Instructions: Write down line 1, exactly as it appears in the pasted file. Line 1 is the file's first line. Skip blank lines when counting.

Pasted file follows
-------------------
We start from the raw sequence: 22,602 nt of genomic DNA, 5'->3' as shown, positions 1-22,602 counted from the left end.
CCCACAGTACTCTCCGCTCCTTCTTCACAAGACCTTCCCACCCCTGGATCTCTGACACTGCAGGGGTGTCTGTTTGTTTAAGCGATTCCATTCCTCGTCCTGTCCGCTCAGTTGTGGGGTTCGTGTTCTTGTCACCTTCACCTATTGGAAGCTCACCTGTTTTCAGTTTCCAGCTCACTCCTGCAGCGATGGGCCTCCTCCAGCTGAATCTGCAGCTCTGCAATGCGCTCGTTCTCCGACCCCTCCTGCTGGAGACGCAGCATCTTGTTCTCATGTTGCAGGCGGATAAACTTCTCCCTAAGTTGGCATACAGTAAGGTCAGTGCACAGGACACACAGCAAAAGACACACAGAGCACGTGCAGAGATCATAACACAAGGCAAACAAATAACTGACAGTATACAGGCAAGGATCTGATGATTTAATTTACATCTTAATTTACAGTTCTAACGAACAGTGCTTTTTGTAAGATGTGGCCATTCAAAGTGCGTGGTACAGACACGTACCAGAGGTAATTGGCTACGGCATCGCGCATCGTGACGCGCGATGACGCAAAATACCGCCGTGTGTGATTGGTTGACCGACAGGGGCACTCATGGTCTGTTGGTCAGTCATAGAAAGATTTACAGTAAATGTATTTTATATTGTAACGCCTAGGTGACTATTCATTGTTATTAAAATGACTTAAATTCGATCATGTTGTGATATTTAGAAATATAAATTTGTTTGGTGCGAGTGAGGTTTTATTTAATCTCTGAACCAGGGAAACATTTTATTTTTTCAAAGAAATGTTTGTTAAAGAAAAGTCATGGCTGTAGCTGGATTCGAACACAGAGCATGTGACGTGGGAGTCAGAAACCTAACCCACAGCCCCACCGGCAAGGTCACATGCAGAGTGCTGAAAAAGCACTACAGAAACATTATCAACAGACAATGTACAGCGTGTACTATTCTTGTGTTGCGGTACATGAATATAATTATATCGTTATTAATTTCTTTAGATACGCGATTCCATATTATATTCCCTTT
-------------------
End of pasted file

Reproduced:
We start from the raw sequence: 22,602 nt of genomic DNA, 5'->3' as shown, positions 1-22,602 counted from the left end.